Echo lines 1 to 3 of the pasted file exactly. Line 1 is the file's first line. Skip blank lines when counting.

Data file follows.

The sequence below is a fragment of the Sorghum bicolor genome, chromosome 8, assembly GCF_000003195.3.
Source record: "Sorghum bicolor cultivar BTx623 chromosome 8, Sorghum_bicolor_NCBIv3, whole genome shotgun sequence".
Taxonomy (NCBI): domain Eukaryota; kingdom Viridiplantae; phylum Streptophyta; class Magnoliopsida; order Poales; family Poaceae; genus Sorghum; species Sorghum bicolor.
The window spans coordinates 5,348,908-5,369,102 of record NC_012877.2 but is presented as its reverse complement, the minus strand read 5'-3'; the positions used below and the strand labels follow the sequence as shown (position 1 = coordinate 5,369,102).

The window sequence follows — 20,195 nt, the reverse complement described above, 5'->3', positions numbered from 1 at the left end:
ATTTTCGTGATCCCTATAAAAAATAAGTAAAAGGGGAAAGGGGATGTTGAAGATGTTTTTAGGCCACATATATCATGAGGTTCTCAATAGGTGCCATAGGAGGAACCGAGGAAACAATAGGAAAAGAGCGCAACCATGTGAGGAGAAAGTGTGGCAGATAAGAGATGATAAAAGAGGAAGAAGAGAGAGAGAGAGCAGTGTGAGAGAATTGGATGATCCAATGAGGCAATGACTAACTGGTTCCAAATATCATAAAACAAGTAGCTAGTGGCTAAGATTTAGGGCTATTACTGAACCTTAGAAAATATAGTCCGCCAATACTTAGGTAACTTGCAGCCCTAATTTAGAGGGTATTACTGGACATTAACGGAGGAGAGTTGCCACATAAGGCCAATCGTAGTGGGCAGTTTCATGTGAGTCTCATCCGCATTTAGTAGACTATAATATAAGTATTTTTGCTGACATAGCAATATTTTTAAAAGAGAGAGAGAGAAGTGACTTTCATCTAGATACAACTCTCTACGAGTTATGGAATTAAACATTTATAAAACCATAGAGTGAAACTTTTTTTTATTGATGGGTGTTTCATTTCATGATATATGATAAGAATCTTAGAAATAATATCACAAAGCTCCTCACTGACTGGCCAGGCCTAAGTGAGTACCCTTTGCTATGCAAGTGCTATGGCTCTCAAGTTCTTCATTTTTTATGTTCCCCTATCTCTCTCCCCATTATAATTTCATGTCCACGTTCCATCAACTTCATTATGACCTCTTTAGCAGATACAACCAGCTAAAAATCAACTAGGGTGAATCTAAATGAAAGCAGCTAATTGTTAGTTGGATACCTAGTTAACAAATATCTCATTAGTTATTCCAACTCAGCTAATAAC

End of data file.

The sequence below is a fragment of the Sorghum bicolor genome, chromosome 8, assembly GCF_000003195.3.
Source record: "Sorghum bicolor cultivar BTx623 chromosome 8, Sorghum_bicolor_NCBIv3, whole genome shotgun sequence".
Taxonomy (NCBI): domain Eukaryota; kingdom Viridiplantae; phylum Streptophyta; class Magnoliopsida; order Poales; family Poaceae; genus Sorghum; species Sorghum bicolor.